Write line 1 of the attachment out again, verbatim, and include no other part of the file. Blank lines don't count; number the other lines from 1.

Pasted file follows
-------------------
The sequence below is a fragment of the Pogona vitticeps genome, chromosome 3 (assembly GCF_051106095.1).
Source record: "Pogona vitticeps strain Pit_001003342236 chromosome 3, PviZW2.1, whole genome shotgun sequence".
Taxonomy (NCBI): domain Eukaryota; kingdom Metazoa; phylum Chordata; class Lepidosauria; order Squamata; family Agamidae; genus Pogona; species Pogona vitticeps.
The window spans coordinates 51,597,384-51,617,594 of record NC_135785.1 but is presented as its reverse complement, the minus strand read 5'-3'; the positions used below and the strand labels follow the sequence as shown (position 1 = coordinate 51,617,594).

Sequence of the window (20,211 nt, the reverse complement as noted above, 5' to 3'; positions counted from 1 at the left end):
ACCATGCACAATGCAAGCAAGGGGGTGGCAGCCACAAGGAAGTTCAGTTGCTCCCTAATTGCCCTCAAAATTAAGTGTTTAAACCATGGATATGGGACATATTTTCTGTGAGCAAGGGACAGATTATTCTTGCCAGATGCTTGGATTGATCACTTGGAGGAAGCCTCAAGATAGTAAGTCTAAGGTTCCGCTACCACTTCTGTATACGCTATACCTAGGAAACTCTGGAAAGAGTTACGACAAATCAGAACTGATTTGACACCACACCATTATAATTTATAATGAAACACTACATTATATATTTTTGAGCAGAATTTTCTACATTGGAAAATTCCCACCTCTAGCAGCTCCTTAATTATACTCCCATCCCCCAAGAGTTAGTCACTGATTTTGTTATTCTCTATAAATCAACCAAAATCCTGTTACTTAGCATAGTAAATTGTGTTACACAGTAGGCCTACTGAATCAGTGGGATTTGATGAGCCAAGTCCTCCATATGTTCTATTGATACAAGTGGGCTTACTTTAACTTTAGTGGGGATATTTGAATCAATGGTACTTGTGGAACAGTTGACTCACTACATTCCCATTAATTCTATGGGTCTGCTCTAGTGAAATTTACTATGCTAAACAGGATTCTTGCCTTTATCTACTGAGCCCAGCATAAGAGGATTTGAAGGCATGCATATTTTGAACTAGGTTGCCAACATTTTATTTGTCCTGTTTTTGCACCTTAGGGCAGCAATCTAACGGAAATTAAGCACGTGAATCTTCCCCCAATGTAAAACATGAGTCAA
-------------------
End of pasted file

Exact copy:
The sequence below is a fragment of the Pogona vitticeps genome, chromosome 3 (assembly GCF_051106095.1).